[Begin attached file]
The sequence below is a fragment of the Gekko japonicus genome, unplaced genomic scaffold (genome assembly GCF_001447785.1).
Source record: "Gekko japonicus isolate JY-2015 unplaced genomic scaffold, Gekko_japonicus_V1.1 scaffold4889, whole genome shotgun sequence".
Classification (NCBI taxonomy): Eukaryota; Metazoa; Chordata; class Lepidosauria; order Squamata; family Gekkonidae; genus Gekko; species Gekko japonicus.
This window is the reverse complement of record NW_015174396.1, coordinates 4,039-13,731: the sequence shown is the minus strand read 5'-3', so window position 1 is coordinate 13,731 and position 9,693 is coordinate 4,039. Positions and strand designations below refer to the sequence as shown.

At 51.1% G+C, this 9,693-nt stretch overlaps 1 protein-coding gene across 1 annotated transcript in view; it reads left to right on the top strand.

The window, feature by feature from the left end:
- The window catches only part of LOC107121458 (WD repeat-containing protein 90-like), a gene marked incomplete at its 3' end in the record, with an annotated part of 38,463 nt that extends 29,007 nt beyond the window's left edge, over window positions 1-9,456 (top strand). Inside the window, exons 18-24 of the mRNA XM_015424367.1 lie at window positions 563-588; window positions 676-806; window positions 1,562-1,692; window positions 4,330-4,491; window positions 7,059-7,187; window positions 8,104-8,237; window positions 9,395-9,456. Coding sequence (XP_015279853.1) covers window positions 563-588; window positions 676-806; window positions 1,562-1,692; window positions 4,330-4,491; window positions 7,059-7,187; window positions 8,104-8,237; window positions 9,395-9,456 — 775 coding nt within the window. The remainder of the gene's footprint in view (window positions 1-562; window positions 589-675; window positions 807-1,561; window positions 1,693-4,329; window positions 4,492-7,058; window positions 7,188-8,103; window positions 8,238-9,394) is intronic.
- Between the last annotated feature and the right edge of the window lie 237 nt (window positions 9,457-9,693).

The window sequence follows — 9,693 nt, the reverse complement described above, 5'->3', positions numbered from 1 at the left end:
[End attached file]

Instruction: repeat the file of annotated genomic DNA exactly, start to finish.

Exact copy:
The sequence below is a fragment of the Gekko japonicus genome, unplaced genomic scaffold (genome assembly GCF_001447785.1).
Source record: "Gekko japonicus isolate JY-2015 unplaced genomic scaffold, Gekko_japonicus_V1.1 scaffold4889, whole genome shotgun sequence".
Classification (NCBI taxonomy): Eukaryota; Metazoa; Chordata; class Lepidosauria; order Squamata; family Gekkonidae; genus Gekko; species Gekko japonicus.
This window is the reverse complement of record NW_015174396.1, coordinates 4,039-13,731: the sequence shown is the minus strand read 5'-3', so window position 1 is coordinate 13,731 and position 9,693 is coordinate 4,039. Positions and strand designations below refer to the sequence as shown.

At 51.1% G+C, this 9,693-nt stretch overlaps 1 protein-coding gene across 1 annotated transcript in view; it reads left to right on the top strand.

The window, feature by feature from the left end:
- The window catches only part of LOC107121458 (WD repeat-containing protein 90-like), a gene marked incomplete at its 3' end in the record, with an annotated part of 38,463 nt that extends 29,007 nt beyond the window's left edge, over window positions 1-9,456 (top strand). Inside the window, exons 18-24 of the mRNA XM_015424367.1 lie at window positions 563-588; window positions 676-806; window positions 1,562-1,692; window positions 4,330-4,491; window positions 7,059-7,187; window positions 8,104-8,237; window positions 9,395-9,456. Coding sequence (XP_015279853.1) covers window positions 563-588; window positions 676-806; window positions 1,562-1,692; window positions 4,330-4,491; window positions 7,059-7,187; window positions 8,104-8,237; window positions 9,395-9,456 — 775 coding nt within the window. The remainder of the gene's footprint in view (window positions 1-562; window positions 589-675; window positions 807-1,561; window positions 1,693-4,329; window positions 4,492-7,058; window positions 7,188-8,103; window positions 8,238-9,394) is intronic.
- Between the last annotated feature and the right edge of the window lie 237 nt (window positions 9,457-9,693).

The window sequence follows — 9,693 nt, the reverse complement described above, 5'->3', positions numbered from 1 at the left end: